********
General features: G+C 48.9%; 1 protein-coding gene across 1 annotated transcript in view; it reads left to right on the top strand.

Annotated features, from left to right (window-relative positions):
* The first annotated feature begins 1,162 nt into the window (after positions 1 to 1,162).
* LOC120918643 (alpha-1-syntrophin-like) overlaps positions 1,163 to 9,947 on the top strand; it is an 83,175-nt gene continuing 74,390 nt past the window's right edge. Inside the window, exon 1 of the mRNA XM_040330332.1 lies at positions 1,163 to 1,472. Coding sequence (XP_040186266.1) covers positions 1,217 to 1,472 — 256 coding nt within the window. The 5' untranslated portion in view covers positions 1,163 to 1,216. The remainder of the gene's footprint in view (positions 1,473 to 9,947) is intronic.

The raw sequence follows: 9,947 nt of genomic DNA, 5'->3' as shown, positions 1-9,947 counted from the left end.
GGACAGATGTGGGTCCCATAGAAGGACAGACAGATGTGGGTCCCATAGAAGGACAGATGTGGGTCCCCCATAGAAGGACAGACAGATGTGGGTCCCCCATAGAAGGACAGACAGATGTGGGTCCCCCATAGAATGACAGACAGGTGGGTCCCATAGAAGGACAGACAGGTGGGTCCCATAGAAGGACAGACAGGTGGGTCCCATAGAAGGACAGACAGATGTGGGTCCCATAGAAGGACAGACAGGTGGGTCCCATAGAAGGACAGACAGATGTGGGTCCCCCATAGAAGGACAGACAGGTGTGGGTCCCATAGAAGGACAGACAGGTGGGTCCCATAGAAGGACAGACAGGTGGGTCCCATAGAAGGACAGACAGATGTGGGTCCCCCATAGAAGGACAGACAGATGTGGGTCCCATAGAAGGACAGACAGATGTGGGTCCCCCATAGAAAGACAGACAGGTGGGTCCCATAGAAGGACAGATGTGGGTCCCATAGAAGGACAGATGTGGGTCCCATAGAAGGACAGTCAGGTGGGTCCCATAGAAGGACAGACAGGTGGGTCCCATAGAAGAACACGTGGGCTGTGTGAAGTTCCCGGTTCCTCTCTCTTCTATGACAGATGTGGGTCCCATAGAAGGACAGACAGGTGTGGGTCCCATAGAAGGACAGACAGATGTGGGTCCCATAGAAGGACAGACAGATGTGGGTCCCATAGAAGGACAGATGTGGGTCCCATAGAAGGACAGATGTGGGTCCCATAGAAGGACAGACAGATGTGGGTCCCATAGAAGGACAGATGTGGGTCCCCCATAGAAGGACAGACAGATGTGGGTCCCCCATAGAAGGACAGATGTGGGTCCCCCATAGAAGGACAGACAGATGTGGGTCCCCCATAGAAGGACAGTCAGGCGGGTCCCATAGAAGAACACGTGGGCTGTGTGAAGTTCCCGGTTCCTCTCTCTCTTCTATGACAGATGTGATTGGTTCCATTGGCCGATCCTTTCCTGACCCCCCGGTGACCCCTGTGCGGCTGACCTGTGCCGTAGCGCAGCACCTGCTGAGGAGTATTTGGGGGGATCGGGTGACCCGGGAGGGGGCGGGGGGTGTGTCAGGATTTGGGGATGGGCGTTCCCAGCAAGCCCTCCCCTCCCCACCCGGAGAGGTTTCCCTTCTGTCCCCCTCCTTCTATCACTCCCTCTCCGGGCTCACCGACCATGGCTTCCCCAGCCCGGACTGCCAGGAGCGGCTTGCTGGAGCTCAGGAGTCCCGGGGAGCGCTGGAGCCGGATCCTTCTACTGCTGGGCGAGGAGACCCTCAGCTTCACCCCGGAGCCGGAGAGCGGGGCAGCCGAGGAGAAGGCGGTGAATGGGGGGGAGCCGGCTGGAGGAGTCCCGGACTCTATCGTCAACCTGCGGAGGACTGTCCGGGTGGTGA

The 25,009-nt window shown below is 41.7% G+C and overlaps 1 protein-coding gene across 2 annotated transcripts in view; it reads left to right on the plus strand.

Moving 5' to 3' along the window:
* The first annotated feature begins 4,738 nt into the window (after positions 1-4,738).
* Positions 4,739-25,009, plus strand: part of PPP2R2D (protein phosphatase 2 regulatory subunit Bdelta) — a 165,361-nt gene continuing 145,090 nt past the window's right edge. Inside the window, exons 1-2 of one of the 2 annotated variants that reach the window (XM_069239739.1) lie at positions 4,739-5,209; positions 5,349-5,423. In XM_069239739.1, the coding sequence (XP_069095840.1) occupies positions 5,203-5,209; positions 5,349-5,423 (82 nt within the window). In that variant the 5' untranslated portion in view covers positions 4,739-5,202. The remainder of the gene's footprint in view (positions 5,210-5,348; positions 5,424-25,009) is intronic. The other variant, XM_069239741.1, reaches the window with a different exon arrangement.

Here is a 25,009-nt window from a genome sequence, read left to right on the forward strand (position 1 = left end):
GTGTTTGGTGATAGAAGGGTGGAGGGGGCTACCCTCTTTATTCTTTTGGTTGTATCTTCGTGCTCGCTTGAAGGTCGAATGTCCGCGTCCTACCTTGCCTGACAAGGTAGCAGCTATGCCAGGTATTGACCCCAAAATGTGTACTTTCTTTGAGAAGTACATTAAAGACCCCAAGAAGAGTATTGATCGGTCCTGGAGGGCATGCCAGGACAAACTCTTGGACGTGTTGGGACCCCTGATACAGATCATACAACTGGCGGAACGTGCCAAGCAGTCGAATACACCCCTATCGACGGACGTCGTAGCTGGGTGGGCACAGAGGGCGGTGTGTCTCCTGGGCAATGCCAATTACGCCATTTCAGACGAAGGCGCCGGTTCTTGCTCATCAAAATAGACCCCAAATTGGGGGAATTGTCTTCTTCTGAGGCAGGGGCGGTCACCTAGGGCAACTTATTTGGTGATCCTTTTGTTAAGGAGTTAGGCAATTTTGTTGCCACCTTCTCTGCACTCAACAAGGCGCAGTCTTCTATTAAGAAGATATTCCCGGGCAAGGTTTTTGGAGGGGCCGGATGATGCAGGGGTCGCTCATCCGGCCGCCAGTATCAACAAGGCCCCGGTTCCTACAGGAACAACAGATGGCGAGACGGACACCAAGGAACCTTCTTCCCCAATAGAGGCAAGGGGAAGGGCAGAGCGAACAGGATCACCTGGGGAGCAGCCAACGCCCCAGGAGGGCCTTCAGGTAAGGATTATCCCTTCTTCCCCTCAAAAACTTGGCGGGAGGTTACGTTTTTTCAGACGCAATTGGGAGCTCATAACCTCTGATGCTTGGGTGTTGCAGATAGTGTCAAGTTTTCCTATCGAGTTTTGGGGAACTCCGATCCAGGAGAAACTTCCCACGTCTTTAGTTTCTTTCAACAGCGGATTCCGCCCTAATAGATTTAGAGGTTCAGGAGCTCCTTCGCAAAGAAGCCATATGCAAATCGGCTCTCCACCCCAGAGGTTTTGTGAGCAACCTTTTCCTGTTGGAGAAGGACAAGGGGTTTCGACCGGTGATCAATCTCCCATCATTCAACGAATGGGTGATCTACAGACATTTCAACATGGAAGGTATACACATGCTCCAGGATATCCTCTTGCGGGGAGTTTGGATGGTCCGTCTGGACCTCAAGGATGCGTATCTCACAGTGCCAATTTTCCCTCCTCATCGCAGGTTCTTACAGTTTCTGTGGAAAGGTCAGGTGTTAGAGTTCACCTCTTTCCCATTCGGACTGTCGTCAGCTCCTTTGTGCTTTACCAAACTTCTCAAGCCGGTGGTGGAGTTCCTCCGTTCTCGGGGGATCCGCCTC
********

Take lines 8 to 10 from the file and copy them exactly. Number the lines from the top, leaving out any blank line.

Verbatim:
Moving 5' to 3' along the window:
* The first annotated feature begins 4,738 nt into the window (after positions 1-4,738).
* Positions 4,739-25,009, plus strand: part of PPP2R2D (protein phosphatase 2 regulatory subunit Bdelta) — a 165,361-nt gene continuing 145,090 nt past the window's right edge. Inside the window, exons 1-2 of one of the 2 annotated variants that reach the window (XM_069239739.1) lie at positions 4,739-5,209; positions 5,349-5,423. In XM_069239739.1, the coding sequence (XP_069095840.1) occupies positions 5,203-5,209; positions 5,349-5,423 (82 nt within the window). In that variant the 5' untranslated portion in view covers positions 4,739-5,202. The remainder of the gene's footprint in view (positions 5,210-5,348; positions 5,424-25,009) is intronic. The other variant, XM_069239741.1, reaches the window with a different exon arrangement.